Ys: Ancient Ys Vanished ~ Omen, released on June 21, 1987, is the first installment of the Action RPG series Ys, developed and published by Falcom. The game follows Adol Christin, a 16-year old swordsman who seeks adventure, which takes him to the island of "Esteria" northwest of the continent of "Eresia". Upon arriving in the town of Minea, a fortune teller named Sara speaks of an ancient evil that sleeps in the island. Adol is informed that he must seek out the six "Books of Ys", a collection of tomes containing the history of the titular ancient land, while presenting him with clues on how to defeat these dark forces.
The game differentiates itself from other Eastern RPGs of the time by shying away from traditional Turn-Based Combat. Instead, it features a rock-paper-scissors style of fighting colloquially called the "Bump Attack" system where combat and its results happen automatically upon making contact with an enemy. To add an extra degree of strategy, Ys allows the player to manipulate the outcomes of each battle based on what direction they approach opponents in. To offset this, Adol has Regenerating Health that automatically activates between fights, a mechanic that would become a staple of the series and would see wider adoption throughout games in the 21st century.
Ys: Ancient Ys Vanished ~ Omen was originally released for the PC-8801. In the years since, it was ported to a number of other computers and home consoles: in order, it saw ports for the X1, PC98, FM-7, MSX2, Famicom, Sega Master System, MS-DOS, Apple IIgs, and Sharp X68000. While most of these versions were exclusive to Japan, the Master System, DOS, and IIgs ports did see release in North America, with the former also receiving a European release, all in 1989.
This game contains examples of:
- Absurdly Low Level Cap: Apart from the Turbo-Grafx adaptation (which fuses I and II into one game), the level cap for this game is 10. By the time the typical player enters Darm Tower (which is the second half of the game), they will have reached level 9 or above, even without putting much effort into grinding.
- Bowdlerise: The English Sega Master System version repositions the title on the title screen◊ to obscure the nude goddess's body. Compare to the Japanese title screen◊.
- Clean Dub Name:
- In most English versions, Dalk Fukt has been changed to "Dark Fact". The exceptions are the Sega Master System version, which calls him "Dulk Dekt", and the MS-DOS version, which calls him "Malificus".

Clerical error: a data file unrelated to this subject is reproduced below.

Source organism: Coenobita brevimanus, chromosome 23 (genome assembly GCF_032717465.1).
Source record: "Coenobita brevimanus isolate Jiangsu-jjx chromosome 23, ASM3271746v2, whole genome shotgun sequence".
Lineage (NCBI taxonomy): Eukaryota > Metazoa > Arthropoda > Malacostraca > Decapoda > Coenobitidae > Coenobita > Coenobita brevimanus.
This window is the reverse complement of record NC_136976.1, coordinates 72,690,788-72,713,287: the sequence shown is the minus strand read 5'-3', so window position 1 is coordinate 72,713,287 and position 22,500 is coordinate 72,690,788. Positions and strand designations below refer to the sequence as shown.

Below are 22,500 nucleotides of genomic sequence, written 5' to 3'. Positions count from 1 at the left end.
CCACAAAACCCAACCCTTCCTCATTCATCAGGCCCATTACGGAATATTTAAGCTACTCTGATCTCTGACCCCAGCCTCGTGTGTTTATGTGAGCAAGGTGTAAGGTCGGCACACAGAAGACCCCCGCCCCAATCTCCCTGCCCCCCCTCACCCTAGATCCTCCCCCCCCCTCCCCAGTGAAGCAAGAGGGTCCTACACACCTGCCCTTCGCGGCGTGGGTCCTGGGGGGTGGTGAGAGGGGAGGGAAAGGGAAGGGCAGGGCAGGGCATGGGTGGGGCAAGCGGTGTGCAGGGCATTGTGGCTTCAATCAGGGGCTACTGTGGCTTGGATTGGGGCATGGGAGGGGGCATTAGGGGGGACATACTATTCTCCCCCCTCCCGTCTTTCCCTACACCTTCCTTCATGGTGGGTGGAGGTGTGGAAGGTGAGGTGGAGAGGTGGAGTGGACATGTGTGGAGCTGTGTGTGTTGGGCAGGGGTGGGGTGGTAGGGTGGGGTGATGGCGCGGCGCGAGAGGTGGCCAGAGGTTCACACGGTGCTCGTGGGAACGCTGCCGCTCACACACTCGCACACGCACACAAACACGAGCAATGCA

- Adol himself got this treatment in the English Sega Master System version, in which he is called "Aron" instead, presumably because "Adol" is too close to "Adolf". The MS-DOS version follows suit, renaming him "Arick".
- Early-Bird Boss: Jenocres, the first boss in the game, is a teleporting wizard who uses mounted flamethrowers on the sides of the boss arena, is this in the Android, iOS, PlayStation Portable and Steam versions for players who are at level four or below. If players decide to Level Grind to level five and has bought mid-level equipment in the shops, the boss will fall after taking three hits. The primary reason most players for the Android and iOS versions do the grind is they can earn the "God Mode On" achievement, which require beating Jenocres without taking any damage whatsoever.
- Early-Installment Weirdness: Adol's artwork in the PC-88 version's manual looks totally different from his usual appearance, being brown-haired and dressed in blue, among other things. All future artwork of Adol, starting with the manual for Ys II, use his more familiar appearance.
- Final Dungeon Preview: In the first game, the Abandoned Mine has a seemingly redundant room behind the boss chamber, which turns out to be part of the Final Dungeon of the second game, after the eponymous Floating Continent returns to Earth.
- Fantastic Racism: Inverted by demons - they (with one notable exception, Keith Fact) do not hesitate to kill all humans, but most demons except for Dalles mistake Adol in roo form for a demon, talk to him, and will not attack him.
- Guide Dang It!:
- The smartphone versions of Ys I shows you a couple of pictures that vaguely suggest that you must run into enemies' sides or back to land clean hits. There is nothing to let you know that you can also get clean hits by running into the sides of their fronts.
- There are two puzzles in Ys I that are not solvable unless you Talk to Everyone, consult a walkthrough, or remember the solution from another game with the same puzzle.